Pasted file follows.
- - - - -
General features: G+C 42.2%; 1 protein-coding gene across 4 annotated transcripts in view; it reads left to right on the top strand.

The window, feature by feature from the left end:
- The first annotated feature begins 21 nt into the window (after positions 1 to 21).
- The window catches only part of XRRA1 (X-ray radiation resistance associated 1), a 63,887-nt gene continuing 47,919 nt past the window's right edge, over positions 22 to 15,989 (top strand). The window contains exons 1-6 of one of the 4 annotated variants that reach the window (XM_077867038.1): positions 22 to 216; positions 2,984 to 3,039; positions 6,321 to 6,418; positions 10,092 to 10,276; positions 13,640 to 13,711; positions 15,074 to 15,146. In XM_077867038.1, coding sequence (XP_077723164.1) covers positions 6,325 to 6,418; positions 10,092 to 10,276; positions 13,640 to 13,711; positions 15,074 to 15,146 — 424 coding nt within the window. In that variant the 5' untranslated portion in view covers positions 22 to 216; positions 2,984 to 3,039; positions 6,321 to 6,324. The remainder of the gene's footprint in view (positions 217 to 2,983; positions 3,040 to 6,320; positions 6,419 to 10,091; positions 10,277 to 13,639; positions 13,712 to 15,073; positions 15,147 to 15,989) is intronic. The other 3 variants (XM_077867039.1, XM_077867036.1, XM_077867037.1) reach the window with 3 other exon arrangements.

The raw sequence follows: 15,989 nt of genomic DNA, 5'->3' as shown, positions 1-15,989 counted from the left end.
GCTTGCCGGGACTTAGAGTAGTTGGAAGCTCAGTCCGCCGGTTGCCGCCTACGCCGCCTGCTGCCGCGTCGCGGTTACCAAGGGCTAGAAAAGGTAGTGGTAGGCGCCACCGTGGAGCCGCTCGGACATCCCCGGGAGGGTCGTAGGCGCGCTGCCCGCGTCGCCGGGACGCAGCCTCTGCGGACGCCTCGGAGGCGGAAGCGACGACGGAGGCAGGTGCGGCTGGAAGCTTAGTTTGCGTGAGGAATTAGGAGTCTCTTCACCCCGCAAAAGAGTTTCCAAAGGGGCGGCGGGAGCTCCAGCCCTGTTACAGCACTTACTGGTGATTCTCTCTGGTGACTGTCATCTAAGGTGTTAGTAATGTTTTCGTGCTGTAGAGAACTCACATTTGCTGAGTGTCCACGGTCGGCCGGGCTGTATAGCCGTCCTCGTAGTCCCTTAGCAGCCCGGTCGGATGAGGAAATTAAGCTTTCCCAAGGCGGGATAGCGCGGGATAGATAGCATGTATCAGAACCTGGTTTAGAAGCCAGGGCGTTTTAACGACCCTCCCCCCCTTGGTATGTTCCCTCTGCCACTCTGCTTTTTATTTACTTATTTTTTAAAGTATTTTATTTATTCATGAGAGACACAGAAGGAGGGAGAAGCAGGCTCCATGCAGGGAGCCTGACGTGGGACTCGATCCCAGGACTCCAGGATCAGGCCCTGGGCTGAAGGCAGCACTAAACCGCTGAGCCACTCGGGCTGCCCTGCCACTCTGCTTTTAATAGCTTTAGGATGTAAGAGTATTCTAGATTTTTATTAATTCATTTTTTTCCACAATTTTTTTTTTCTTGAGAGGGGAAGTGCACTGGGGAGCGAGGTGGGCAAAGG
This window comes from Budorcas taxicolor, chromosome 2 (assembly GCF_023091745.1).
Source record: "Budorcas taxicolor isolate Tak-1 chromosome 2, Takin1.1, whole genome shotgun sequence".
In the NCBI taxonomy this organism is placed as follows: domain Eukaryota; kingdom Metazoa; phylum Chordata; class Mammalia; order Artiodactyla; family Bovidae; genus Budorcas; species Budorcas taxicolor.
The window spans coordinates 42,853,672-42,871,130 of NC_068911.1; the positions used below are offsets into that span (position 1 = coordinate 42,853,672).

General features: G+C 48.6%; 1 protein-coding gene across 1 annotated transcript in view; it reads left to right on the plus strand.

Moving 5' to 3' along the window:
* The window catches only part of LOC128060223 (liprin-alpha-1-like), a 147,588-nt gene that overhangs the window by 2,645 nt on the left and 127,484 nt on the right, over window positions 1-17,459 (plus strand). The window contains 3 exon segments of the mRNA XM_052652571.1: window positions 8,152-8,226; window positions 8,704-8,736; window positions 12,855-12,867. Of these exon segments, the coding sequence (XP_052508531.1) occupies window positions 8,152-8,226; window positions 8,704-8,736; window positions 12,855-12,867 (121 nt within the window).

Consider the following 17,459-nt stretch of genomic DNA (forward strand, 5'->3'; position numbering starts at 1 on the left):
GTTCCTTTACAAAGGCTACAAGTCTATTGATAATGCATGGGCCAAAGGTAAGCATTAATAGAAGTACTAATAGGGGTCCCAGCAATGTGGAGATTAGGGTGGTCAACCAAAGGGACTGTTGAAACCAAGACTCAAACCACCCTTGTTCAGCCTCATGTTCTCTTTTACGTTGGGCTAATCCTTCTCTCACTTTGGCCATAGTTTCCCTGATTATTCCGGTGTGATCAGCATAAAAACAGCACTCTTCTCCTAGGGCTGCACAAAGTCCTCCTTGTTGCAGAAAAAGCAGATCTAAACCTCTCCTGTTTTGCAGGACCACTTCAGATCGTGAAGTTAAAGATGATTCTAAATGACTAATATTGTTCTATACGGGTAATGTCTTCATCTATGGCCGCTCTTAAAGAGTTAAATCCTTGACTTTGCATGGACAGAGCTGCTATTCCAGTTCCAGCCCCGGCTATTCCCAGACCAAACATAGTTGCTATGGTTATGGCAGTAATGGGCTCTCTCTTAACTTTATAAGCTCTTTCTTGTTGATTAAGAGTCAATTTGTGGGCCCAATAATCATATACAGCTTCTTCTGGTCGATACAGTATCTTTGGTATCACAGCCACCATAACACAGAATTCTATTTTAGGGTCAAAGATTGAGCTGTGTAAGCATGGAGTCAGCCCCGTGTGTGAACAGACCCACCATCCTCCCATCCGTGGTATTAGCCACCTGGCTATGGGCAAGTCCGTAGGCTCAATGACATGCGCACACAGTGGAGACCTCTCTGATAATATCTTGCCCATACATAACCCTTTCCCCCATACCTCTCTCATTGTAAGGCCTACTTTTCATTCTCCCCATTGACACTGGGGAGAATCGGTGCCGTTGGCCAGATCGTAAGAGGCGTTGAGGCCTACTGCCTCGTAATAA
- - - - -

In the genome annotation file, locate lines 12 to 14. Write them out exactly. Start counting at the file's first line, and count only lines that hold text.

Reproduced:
Moving 5' to 3' along the window:
* The window catches only part of LOC128060223 (liprin-alpha-1-like), a 147,588-nt gene that overhangs the window by 2,645 nt on the left and 127,484 nt on the right, over window positions 1-17,459 (plus strand). The window contains 3 exon segments of the mRNA XM_052652571.1: window positions 8,152-8,226; window positions 8,704-8,736; window positions 12,855-12,867. Of these exon segments, the coding sequence (XP_052508531.1) occupies window positions 8,152-8,226; window positions 8,704-8,736; window positions 12,855-12,867 (121 nt within the window).

Consider the following 17,459-nt stretch of genomic DNA (forward strand, 5'->3'; position numbering starts at 1 on the left):